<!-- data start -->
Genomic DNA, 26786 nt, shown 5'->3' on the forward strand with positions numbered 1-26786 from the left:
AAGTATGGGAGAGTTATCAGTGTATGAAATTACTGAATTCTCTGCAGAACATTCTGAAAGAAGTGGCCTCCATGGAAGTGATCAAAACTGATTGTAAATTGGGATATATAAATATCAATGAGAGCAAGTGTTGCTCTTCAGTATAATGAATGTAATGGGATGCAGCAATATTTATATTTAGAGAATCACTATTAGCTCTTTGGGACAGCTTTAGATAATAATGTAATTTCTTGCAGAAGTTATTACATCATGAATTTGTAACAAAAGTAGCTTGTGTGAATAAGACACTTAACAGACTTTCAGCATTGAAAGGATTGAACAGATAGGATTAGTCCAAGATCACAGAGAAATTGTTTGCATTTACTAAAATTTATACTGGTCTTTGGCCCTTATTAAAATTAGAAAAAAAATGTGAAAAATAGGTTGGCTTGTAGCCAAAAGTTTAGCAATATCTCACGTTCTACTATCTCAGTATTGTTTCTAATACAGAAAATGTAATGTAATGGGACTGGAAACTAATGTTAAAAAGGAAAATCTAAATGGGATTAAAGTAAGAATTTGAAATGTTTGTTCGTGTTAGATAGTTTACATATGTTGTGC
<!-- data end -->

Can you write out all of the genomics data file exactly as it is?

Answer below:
Genomic DNA, 26786 nt, shown 5'->3' on the forward strand with positions numbered 1-26786 from the left:
AAGTATGGGAGAGTTATCAGTGTATGAAATTACTGAATTCTCTGCAGAACATTCTGAAAGAAGTGGCCTCCATGGAAGTGATCAAAACTGATTGTAAATTGGGATATATAAATATCAATGAGAGCAAGTGTTGCTCTTCAGTATAATGAATGTAATGGGATGCAGCAATATTTATATTTAGAGAATCACTATTAGCTCTTTGGGACAGCTTTAGATAATAATGTAATTTCTTGCAGAAGTTATTACATCATGAATTTGTAACAAAAGTAGCTTGTGTGAATAAGACACTTAACAGACTTTCAGCATTGAAAGGATTGAACAGATAGGATTAGTCCAAGATCACAGAGAAATTGTTTGCATTTACTAAAATTTATACTGGTCTTTGGCCCTTATTAAAATTAGAAAAAAAATGTGAAAAATAGGTTGGCTTGTAGCCAAAAGTTTAGCAATATCTCACGTTCTACTATCTCAGTATTGTTTCTAATACAGAAAATGTAATGTAATGGGACTGGAAACTAATGTTAAAAAGGAAAATCTAAATGGGATTAAAGTAAGAATTTGAAATGTTTGTTCGTGTTAGATAGTTTACATATGTTGTGC